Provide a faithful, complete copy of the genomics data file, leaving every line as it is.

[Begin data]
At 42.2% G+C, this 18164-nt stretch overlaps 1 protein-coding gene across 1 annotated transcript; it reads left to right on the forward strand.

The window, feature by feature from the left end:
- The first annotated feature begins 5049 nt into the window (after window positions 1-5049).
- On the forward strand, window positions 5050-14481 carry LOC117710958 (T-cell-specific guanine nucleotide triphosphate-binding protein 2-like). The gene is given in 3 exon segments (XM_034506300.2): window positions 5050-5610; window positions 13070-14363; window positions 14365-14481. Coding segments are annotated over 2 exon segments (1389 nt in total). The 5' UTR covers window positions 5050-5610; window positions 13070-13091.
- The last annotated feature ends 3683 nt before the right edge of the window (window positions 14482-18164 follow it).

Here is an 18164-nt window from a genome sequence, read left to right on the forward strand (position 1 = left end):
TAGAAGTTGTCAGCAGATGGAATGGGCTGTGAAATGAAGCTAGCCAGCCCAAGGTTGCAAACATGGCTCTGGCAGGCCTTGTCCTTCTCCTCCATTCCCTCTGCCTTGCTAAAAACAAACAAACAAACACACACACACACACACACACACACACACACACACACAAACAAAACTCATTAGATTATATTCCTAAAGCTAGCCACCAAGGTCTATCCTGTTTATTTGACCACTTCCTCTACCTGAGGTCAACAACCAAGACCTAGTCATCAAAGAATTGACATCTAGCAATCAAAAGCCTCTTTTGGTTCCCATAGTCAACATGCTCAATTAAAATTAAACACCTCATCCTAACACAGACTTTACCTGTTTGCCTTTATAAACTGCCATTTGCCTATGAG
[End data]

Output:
At 42.2% G+C, this 18164-nt stretch overlaps 1 protein-coding gene across 1 annotated transcript; it reads left to right on the forward strand.

The window, feature by feature from the left end:
- The first annotated feature begins 5049 nt into the window (after window positions 1-5049).
- On the forward strand, window positions 5050-14481 carry LOC117710958 (T-cell-specific guanine nucleotide triphosphate-binding protein 2-like). The gene is given in 3 exon segments (XM_034506300.2): window positions 5050-5610; window positions 13070-14363; window positions 14365-14481. Coding segments are annotated over 2 exon segments (1389 nt in total). The 5' UTR covers window positions 5050-5610; window positions 13070-13091.
- The last annotated feature ends 3683 nt before the right edge of the window (window positions 14482-18164 follow it).

Here is an 18164-nt window from a genome sequence, read left to right on the forward strand (position 1 = left end):
TAGAAGTTGTCAGCAGATGGAATGGGCTGTGAAATGAAGCTAGCCAGCCCAAGGTTGCAAACATGGCTCTGGCAGGCCTTGTCCTTCTCCTCCATTCCCTCTGCCTTGCTAAAAACAAACAAACAAACACACACACACACACACACACACACACACACACACACAAACAAAACTCATTAGATTATATTCCTAAAGCTAGCCACCAAGGTCTATCCTGTTTATTTGACCACTTCCTCTACCTGAGGTCAACAACCAAGACCTAGTCATCAAAGAATTGACATCTAGCAATCAAAAGCCTCTTTTGGTTCCCATAGTCAACATGCTCAATTAAAATTAAACACCTCATCCTAACACAGACTTTACCTGTTTGCCTTTATAAACTGCCATTTGCCTATGAG